This spring, as beautiful flowers start to blossom, individuals with asthma and allergy are again concerned about possible recurrence of their symptoms. Although most people develop only mild to moderate symptoms that can be treated easily, others can suffer from severe allergic reactions or anaphylaxis – a life-threatening emergency that involves multiple body organs. During this time of the year, people at high risk for anaphylaxis should practice extra caution and restraint. Learning first aid for anaphylaxis is timely.
Springtime brings many risks for allergy. Aside from the abundance of pollen in the air due to blossoming of flowers, bees and other stinging insects abound during the warm climate. Bee and insect stings are known to cause severe allergic reactions. Individuals who have history of anaphylactic reaction or allergy should avoid getting stung. They should prevent places where insects frequent to minimize their exposure to insects.
Even if you do not have a history of allergic condition, you can develop anaphylactic reaction and require first aid for anaphylaxis. People with family history of allergic conditions, such as hay fever, skin allergies or asthma, should also watch out for possible allergy. According to some experts, people who have both food allergies and asthma are at high risk for anaphylactic reaction as compared to those who have either of the conditions.
Springtime is also very tempting to engage in exercise. While exercise is generally good, physical exercise can also cause anaphylaxis, particularly food-dependent, exerciseinduced anaphylaxis. This is a rare condition that occurs as a result of eating a specific food and then engaging in some physical activity, for example, jogging within a few hours after eating. It is important for people to avoid foods that are potential triggers, especially when planning to engage in physical exercise. In case of an anaphylactic reaction, the presence of someone who knows how to provide first aid for anaphylaxis can mean life or death.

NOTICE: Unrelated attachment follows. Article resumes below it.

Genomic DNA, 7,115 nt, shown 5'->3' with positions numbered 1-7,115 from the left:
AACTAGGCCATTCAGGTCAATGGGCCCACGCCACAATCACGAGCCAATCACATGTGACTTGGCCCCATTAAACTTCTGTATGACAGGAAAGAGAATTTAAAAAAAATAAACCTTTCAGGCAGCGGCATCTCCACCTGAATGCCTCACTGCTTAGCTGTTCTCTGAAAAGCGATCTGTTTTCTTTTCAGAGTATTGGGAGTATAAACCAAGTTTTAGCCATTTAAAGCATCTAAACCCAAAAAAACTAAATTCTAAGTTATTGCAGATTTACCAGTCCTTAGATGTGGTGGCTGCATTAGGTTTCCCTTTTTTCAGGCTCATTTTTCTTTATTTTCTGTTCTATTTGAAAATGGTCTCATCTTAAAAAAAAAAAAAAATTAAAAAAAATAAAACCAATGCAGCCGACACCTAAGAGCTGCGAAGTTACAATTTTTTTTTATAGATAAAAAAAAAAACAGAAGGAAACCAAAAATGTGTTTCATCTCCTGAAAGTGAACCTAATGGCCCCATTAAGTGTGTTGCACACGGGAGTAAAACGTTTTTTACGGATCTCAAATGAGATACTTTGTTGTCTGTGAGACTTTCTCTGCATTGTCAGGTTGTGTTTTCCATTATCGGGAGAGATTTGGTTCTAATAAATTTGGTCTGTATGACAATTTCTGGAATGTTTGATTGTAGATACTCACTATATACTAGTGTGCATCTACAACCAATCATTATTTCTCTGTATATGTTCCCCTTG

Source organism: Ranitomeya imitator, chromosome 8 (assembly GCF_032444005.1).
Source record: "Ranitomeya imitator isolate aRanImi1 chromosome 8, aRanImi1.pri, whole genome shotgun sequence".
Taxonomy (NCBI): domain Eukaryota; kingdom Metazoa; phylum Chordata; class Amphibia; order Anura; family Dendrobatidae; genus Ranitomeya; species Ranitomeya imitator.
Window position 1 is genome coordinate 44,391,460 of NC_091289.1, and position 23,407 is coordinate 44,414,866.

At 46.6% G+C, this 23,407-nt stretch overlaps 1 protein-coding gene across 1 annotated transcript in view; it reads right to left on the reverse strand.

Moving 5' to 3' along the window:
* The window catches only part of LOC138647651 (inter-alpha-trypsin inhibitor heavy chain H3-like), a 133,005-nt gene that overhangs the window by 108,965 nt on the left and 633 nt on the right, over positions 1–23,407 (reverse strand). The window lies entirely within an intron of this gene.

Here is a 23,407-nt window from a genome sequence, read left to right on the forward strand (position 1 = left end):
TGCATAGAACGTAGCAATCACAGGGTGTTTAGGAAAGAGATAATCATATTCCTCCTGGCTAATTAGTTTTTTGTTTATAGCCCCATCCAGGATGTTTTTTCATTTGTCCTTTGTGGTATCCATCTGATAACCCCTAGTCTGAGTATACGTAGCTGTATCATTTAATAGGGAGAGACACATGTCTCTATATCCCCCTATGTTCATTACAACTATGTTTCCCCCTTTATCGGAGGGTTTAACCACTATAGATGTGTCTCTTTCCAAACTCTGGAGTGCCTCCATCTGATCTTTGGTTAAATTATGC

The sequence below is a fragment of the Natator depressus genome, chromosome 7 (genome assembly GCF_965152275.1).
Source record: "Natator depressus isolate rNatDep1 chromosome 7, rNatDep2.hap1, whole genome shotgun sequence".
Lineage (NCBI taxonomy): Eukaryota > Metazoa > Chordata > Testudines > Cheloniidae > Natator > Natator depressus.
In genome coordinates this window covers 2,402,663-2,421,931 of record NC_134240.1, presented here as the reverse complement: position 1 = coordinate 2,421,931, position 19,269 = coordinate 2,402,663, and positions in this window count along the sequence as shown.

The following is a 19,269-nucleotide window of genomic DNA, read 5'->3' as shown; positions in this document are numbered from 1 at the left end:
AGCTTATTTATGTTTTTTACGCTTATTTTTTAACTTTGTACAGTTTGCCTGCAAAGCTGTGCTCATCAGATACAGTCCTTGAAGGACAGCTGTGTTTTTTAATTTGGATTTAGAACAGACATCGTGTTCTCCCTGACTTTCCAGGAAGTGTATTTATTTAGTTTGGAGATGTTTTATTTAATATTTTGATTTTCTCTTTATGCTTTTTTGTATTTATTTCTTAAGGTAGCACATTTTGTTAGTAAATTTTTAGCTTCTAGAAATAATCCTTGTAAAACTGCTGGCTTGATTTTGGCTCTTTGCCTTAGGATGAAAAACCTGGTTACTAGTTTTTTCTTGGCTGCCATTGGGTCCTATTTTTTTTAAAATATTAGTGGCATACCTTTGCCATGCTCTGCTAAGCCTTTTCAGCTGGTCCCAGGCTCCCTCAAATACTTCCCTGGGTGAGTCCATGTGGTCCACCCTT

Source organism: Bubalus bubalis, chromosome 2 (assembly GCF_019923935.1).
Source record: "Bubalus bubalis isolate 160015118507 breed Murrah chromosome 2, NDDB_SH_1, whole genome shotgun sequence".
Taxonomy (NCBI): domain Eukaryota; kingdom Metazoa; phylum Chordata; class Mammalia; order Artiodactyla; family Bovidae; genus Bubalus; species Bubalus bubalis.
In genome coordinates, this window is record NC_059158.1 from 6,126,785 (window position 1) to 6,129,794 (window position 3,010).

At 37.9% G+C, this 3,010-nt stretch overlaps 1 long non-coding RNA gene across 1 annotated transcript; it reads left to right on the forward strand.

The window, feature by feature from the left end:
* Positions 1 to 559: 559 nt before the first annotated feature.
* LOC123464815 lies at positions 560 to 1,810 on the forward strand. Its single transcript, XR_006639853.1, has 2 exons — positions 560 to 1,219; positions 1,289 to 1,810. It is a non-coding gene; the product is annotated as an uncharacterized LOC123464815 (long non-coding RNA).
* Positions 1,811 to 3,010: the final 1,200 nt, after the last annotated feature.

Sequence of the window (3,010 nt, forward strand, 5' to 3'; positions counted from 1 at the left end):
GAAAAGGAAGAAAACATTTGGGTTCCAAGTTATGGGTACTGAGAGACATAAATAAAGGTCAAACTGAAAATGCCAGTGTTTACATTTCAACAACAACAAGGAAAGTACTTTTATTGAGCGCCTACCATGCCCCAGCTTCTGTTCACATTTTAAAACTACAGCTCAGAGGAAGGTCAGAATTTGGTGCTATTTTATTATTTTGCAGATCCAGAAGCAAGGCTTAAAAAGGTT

There are many possible triggers of anaphylaxis. Foods, such as fish, shellfish, milk, eggs, peanuts, and tree nuts (almonds, walnuts, cashews and others), are among the most common cause of severe allergic reactions. Every year, around 30,000 individuals receive emergency care at hospitals due to food-induced anaphylaxis. Of this number, around 150 to 200 individuals die. Meanwhile, insect bites are attributed to about 500,000 hospital visits due to allergic reaction, causing at least 50 deaths per year. There are also a number of cases with unknown cause or “idiopathic anaphylaxis.”
Taking medications, particularly from the penicillin family of drugs, can also cause anaphylactic reactions. Other drugs that can trigger allergy include aspirin, anesthetics antibiotics, and ibuprofen. People who have known sensitivity to any medication should bring medical identification and information items at all times to avoid being administered with these drugs during an emergency. Lastly, some people develop sensitivity to latex products. Preventing exposure to these triggers can minimize the risk of allergies. But most importantly, everyone should know how to recognize anaphylactic reaction and how to render first aid for anaphylaxis.